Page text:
When Dealing With Anxiety, Focus on What You Can Control

by Cheryl Rosen
When Dealing With Anxiety, Focus on What You Can Control

Photo: Shutterstock


Travel agents often have to act as their client’s therapist, helping them work through fears and concerns they may have about travel. At the ASTA Global Convention last month, the “Travel Anxiety in a World of Growing Uncertainty” session focused on concrete ways travel agents can help fearful clients.

Russell Goutierez, VP of operations and business development at the not-for-profit global relief agency Aviem International, said that the key in dealing with fearful travelers is to help them focus on what they CAN control rather than all they cannot. One survivor of an airline crash with whom he worked, for example, made a list of airlines she was willing to fly and another of those she would not; another wants to speak personally to each pilot before she boards the plane. “What you want to get across is that all it takes is a little research and a little preparation and they will feel a lot better.”

For research, start with the Department of Transportation website, where travel agents and their customers can find information on their rights in case of cancellations or lost luggage. For bigger issues, The U.S. Department of State has a Traveler Checklist in a downloadable pdf. Suggest your clients enroll in the Smart Traveler program and download the app, which offers information on all countries, along with earnings and alerts.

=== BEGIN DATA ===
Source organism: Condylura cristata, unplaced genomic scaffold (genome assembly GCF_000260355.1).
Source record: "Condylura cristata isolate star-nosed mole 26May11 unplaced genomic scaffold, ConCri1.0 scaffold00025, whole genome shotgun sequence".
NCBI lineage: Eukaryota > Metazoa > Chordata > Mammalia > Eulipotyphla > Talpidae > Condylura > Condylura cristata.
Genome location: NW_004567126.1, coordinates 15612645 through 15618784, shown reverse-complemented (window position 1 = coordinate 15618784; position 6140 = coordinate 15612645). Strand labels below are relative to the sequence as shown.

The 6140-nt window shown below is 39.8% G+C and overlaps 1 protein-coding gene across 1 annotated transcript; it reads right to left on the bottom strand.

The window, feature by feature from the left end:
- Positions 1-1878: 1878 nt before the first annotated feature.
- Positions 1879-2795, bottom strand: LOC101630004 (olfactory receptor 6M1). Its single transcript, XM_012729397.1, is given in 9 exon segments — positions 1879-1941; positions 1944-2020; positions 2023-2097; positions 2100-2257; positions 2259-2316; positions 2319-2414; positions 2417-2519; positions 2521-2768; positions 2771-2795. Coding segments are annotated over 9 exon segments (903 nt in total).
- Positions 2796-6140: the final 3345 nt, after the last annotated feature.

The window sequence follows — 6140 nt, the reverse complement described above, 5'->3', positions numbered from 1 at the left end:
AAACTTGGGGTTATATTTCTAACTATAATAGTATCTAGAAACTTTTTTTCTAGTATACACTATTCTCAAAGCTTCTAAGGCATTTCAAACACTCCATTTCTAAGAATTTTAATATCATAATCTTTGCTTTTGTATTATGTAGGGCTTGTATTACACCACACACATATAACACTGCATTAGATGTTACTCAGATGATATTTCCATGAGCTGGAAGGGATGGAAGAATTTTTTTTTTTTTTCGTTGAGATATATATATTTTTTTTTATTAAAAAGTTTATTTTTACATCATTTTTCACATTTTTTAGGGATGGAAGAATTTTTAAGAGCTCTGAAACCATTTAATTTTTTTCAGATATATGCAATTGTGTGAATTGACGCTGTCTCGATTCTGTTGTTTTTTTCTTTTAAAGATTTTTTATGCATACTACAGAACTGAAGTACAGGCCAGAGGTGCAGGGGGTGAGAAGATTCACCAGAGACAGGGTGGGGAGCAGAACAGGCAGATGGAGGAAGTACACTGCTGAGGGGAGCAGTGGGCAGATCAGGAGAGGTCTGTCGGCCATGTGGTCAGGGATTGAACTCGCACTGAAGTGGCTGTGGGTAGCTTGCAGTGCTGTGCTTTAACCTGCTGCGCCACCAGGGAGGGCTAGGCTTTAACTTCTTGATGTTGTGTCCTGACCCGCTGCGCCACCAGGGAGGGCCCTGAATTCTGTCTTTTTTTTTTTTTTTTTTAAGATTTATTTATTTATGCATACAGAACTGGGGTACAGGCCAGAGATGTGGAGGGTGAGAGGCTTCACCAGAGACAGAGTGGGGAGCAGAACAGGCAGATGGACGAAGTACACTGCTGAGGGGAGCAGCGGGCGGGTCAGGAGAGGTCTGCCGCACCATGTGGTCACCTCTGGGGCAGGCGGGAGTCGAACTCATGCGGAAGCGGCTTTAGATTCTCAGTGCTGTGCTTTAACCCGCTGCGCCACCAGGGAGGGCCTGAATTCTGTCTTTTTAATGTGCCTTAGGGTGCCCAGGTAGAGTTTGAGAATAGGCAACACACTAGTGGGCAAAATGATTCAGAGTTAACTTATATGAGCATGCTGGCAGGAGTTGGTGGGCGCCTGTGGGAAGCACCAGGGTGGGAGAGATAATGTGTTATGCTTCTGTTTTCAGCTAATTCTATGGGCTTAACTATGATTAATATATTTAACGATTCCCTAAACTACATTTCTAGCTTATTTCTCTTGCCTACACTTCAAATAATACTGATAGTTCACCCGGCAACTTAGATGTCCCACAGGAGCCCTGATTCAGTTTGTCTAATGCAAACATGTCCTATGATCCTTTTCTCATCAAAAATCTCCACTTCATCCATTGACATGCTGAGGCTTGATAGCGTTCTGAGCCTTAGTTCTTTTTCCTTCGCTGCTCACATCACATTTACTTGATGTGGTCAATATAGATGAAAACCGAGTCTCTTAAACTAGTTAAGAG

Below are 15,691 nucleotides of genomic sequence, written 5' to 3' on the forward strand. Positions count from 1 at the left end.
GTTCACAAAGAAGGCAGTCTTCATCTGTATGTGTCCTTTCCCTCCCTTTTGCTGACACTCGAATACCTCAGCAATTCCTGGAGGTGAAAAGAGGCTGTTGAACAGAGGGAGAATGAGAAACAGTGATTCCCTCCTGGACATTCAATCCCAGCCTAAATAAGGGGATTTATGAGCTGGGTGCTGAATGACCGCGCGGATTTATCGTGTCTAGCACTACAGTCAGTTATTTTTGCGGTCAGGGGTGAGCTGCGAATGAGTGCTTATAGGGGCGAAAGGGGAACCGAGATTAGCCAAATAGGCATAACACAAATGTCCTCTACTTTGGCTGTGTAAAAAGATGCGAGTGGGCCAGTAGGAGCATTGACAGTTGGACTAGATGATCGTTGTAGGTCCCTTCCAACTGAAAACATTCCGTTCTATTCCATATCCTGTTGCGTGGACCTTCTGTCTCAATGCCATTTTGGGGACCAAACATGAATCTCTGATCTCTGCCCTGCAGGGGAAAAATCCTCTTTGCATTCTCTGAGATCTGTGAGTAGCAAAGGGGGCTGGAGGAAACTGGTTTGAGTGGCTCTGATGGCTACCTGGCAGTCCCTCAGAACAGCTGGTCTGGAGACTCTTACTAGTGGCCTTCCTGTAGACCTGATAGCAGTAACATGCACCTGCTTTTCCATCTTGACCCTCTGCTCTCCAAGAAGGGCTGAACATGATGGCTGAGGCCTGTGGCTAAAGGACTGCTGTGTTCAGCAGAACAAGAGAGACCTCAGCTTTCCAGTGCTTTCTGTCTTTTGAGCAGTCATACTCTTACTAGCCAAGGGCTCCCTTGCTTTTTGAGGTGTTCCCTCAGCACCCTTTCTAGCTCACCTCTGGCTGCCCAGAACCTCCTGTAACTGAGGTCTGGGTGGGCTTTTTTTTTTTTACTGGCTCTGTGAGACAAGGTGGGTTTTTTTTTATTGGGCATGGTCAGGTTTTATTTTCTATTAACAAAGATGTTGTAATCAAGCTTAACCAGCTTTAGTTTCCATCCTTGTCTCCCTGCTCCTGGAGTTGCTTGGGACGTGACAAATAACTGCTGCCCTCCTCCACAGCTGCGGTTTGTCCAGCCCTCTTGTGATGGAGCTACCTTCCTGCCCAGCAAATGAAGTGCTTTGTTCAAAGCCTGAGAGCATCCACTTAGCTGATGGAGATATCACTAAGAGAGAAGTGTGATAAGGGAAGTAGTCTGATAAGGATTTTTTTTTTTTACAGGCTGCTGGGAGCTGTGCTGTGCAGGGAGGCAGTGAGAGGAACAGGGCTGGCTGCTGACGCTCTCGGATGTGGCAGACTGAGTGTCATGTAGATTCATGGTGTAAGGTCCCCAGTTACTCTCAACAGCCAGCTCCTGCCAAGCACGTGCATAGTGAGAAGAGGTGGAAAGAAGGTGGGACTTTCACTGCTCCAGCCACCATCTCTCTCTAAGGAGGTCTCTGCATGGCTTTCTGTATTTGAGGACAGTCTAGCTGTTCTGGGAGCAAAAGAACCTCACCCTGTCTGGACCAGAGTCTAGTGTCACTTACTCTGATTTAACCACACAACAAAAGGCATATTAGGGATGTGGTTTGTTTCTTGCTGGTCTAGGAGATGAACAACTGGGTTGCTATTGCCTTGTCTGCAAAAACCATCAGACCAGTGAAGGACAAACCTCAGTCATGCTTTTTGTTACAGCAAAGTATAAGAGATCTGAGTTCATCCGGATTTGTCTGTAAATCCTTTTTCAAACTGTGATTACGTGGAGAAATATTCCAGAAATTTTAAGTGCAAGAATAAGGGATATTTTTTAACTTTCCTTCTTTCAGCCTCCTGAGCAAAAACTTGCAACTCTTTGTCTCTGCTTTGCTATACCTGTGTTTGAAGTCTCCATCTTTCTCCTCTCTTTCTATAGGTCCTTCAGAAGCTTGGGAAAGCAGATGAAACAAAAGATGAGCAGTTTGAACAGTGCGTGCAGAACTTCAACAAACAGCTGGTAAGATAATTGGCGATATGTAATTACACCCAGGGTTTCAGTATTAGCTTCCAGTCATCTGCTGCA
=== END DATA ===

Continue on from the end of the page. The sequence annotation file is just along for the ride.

But travel agents also can take a few extra steps to help keep their travelers calm as well as safe. Make up your own checklist, he suggested, with local emergency contact numbers, including the consulate and the local equivalent of 911 for emergencies. “The time to figure out whom to call is not when you are in an emergency,” he noted.

Perhaps the most important thing, though, is to send a human being—and to do it quickly. One iconic study of survivors of plane crashes and other large-scale travel disasters found that when an organization provided prompt, effective assistance in the first 24 to 48 hours after an incident, the customer felt positive rather than negative. Harold Ruchelman, for example, was on a Celebrity Cruise and took private a tour with 15 others; the tour bus fell down a mountainside and 12 people died, including his wife. The tour had not been booked through Celebrity and so the cruise line had no responsibility, but nonetheless, two Celebrity staffers stayed with him for the first full day and night.

“I didn’t know what to do for myself, how do I get home, what do I do. But I felt they were taking care of me, they were doing things and making calls. I don’t know what would have happened to me otherwise. I thank Celebrity and Royal Caribbean for the treatment; I will never forget it,” he said.

And finally, take precautions and be smart, he said. Get travel insurance, count the rows to the door on your plane, trust your intuition and be aware of where you are and where you should go in an emergency.

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